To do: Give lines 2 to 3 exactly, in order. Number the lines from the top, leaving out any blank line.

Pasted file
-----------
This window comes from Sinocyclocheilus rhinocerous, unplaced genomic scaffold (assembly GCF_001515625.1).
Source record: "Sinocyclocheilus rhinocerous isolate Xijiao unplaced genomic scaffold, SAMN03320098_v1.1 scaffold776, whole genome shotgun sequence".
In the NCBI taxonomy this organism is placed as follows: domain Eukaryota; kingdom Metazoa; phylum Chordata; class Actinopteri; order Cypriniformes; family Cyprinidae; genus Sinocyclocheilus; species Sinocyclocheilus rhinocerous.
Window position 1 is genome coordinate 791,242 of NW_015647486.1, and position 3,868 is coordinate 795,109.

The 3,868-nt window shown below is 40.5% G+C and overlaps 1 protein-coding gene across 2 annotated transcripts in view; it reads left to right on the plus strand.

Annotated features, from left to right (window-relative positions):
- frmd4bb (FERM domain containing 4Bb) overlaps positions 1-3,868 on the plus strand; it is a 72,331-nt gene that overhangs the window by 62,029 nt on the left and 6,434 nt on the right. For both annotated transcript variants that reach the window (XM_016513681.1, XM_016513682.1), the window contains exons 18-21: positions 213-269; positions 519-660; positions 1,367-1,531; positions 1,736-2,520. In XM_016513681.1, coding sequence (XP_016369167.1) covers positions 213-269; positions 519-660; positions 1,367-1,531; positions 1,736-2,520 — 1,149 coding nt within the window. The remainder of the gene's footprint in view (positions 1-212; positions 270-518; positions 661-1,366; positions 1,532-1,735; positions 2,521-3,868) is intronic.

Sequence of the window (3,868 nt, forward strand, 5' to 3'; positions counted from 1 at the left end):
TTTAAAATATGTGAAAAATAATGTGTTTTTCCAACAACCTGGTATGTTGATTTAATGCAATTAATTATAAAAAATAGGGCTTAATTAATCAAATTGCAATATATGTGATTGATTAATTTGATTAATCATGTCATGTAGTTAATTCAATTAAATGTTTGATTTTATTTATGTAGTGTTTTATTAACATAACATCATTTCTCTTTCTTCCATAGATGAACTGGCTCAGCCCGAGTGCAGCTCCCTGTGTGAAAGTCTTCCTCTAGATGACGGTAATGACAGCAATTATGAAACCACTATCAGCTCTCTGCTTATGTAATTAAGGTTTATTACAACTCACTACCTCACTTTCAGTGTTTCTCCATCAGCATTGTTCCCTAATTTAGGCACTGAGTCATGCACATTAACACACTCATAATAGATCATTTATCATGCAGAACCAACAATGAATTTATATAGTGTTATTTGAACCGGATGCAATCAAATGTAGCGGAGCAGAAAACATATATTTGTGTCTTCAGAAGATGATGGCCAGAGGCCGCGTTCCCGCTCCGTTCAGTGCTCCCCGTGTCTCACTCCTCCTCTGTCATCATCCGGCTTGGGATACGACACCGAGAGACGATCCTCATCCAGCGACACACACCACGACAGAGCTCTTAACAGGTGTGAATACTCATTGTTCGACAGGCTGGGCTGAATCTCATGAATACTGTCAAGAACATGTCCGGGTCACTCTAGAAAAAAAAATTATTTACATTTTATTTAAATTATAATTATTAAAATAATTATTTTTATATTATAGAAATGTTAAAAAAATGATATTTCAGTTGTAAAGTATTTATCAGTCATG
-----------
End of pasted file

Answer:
Source record: "Sinocyclocheilus rhinocerous isolate Xijiao unplaced genomic scaffold, SAMN03320098_v1.1 scaffold776, whole genome shotgun sequence".
In the NCBI taxonomy this organism is placed as follows: domain Eukaryota; kingdom Metazoa; phylum Chordata; class Actinopteri; order Cypriniformes; family Cyprinidae; genus Sinocyclocheilus; species Sinocyclocheilus rhinocerous.